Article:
I apologize now to the rest of the world for the Imperial units used below...
I just abandoned the air-assist feature of my '79 CX500 forks last weekend. These were apparently an aftermarket setup, with one Schrader valve feeding two 1/8" tubes, one to each fork cap. The tubing fittings were a spring-loaded press-in type. The system would not hold air, even for a minute. I used soapy water on all of the fittings and could not find any leaks.
I'd submit that a leaking air setup wouldn't necessarily allow the air inside to compress with upward slider travel, making them even softer.
I used a couple of different size screws to hammer into the springy press-in part of the fittings on the fork caps to get them out; since the springy parts spin, drilling wouldn't have done anything. I then plugged the holes with JB Weld epoxy, and put a 3/4" long spacer made from 1/2" galvanized water pipe under the cap in each fork. I wish they had been a bit longer, since the Windjammer on the front adds a reasonable amount of weight and the tired stock springs are working harder than they otherwise would.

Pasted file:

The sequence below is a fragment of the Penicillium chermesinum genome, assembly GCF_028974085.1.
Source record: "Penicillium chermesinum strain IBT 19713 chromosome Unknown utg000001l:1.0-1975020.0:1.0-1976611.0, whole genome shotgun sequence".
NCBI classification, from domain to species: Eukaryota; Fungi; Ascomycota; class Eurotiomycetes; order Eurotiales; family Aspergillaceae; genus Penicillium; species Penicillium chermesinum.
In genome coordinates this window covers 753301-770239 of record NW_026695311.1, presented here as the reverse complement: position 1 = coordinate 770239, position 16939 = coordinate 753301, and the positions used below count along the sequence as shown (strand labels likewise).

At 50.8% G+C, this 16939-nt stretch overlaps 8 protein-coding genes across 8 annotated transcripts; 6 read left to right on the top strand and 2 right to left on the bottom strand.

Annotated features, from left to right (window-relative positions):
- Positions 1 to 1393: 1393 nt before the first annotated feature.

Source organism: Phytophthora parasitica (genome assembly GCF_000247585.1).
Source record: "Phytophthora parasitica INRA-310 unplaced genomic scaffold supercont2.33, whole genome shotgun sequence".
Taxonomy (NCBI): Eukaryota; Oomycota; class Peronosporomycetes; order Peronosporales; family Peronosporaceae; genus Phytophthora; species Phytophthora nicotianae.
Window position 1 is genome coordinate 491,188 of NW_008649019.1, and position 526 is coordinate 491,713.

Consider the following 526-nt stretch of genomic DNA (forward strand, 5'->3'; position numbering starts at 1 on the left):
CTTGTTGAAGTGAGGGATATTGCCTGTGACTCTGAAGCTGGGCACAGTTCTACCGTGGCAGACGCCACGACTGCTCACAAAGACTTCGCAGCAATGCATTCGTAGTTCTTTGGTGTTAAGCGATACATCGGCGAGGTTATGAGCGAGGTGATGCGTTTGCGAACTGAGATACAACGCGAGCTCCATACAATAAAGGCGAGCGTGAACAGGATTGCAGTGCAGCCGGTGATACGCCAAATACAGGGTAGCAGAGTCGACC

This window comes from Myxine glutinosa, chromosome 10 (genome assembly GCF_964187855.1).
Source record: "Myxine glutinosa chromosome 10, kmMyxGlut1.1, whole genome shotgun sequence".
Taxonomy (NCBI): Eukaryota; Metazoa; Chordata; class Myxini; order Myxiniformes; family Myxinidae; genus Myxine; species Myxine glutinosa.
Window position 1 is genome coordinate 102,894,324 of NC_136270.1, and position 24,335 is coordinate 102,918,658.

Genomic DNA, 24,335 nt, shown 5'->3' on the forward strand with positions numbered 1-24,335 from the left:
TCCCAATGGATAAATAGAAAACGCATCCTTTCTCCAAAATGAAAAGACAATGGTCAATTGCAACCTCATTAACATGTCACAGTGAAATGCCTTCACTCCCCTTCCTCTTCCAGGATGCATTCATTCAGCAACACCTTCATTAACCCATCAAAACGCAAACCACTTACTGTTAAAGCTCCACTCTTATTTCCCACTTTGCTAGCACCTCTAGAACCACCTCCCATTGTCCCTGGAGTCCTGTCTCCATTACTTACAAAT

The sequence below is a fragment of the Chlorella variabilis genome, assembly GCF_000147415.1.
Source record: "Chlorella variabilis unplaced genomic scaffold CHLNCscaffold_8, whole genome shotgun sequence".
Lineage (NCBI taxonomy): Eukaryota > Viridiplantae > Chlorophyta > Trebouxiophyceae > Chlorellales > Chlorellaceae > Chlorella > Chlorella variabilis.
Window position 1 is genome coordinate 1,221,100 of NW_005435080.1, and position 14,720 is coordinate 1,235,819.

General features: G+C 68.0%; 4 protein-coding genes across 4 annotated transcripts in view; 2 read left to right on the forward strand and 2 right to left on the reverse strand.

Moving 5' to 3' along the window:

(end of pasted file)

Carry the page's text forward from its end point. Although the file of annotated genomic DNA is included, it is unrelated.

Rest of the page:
Just thinking about air assist, and guessing at an approximate 1 square inch of internal cross-sectional area of the fork tube, even 10 psi (and it was mentioned in another thread that 6-10 psi might be the proper range) would result in a preload of about 10 lb. I'd say that I pushed down with a lot more force than 10 lb. when I was re-installing the fork caps with those spacers, so I think the air assist isn't doing a whole lot unless your springs are already pretty close to the stiffness you need. At that point it might be good for fine tuning.